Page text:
(redirected from enshrines)
Also found in: Dictionary, Thesaurus, Legal.

enshrine (someone or something) in (one's) heart

To retain fondly, as of a memory. While I'm heartbroken that grandma is gone, at least I've enshrined all of my wonderful memories with her in my heart.
See also: enshrine, heart

enshrine (something) in (something)

To place something on display, often within a protective case or material. I keep my Olympic medals in a cabinet in my foyer so that all visitors can see them.
See also: enshrine

enshrine someone in one's heart

 and enshrine someone's memory in one's heart
Fig. to keep the memory of someone in a special place in one's heart or mind. Bob enshrined Jill's memory in his heart.
See also: enshrine, heart

enshrine something in something

to honor someone or something by placement in a shrine. Bill enshrined his grandfather's watch in a glass dome.
See also: enshrine
References in periodicals archive ?
It is up to the shrine as a religious entity to interpret the contents of its rites, including whether it should enshrine the war criminals separately.
What supreme irony that the very concept our former Prime Minister strove to oppose is actually attempting to enshrine Thatcherism as a legal requirement across the EU.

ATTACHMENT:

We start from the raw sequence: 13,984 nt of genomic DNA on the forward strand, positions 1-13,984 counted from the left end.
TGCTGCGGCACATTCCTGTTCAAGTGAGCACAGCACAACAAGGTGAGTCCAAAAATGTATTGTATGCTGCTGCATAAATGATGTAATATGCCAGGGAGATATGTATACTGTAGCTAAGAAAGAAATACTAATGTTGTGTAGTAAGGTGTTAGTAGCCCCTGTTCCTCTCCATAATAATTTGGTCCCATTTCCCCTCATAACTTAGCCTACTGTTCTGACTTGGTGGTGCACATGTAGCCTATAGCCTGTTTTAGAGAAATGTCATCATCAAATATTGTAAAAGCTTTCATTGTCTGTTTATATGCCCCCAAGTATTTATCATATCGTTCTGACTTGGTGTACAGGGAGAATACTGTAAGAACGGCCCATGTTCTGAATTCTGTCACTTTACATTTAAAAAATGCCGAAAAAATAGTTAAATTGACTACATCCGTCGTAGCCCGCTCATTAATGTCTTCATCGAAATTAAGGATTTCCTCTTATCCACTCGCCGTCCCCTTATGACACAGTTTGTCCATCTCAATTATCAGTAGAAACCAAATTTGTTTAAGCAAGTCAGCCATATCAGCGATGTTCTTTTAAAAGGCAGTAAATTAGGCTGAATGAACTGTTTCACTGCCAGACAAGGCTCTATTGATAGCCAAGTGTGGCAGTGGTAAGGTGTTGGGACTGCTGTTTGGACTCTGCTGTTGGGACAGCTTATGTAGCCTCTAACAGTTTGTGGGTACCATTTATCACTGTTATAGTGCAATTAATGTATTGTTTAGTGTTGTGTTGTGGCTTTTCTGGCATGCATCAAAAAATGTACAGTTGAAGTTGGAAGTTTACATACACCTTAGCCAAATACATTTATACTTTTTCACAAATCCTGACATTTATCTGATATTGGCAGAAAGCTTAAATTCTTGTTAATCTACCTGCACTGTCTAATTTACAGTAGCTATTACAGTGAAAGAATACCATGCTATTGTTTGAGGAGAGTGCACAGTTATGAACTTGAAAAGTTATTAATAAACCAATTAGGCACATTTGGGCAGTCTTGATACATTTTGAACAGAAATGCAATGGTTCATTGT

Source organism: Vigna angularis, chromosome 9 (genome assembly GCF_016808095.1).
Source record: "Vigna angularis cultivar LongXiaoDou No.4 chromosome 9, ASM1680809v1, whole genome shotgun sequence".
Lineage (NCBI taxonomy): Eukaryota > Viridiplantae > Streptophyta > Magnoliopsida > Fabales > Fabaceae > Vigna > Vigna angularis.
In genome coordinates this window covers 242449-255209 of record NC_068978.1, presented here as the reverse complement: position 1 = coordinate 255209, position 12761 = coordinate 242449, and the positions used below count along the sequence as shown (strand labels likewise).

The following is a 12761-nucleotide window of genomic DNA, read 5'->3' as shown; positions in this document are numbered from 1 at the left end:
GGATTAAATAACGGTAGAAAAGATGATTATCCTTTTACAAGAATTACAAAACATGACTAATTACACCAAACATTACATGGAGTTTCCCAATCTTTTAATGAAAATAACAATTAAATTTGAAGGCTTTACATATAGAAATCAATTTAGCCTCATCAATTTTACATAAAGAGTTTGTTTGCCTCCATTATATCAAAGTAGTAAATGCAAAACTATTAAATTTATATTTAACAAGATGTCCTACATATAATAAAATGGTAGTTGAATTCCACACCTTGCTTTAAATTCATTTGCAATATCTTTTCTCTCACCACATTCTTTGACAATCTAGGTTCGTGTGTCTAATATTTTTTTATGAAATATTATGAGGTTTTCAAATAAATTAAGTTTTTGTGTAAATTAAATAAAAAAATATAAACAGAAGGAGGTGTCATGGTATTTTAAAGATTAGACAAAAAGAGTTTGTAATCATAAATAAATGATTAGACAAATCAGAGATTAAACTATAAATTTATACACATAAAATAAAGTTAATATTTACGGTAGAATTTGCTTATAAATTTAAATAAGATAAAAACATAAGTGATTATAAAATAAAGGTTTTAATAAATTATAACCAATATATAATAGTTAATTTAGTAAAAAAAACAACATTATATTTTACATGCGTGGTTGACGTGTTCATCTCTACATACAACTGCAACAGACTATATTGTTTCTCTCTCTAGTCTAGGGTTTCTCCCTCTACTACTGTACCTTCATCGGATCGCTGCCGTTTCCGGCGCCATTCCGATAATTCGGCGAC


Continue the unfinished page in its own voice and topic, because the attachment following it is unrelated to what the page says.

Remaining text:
Set up in 1869 by imperial command and receiving its current name 10 years later, Yasukuni enshrines nearly 2.
Koizumi's planned visit to Yasukuni Shrine, which enshrines war criminals, on Aug.
The shrine, which before and during World War II was a bastion of government-sponsored Shintoism and a symbol of Japanese militarism, enshrines some 2.
Then Prime Minister Junichiro Koizumi's visits to Yasukuni Shrine -- which enshrines 2.
It enshrines 14 convicted World War II Class-A war criminals along with some 2.
On New Year's Day in 2004, he visited the shrine, which enshrines convicted war criminals along with Japan's war dead.
But it also enshrines 14 convicted World War II Class-A war criminals, including wartime Prime Minister Gen.
The 51-member Great Council of Chiefs (GCC) finished meeting late Tuesday night, resolving that Fiji's 1997 Constitution, which enshrines multiracial power-sharing, is still ''the supreme law,'' Australian Broadcasting Corp.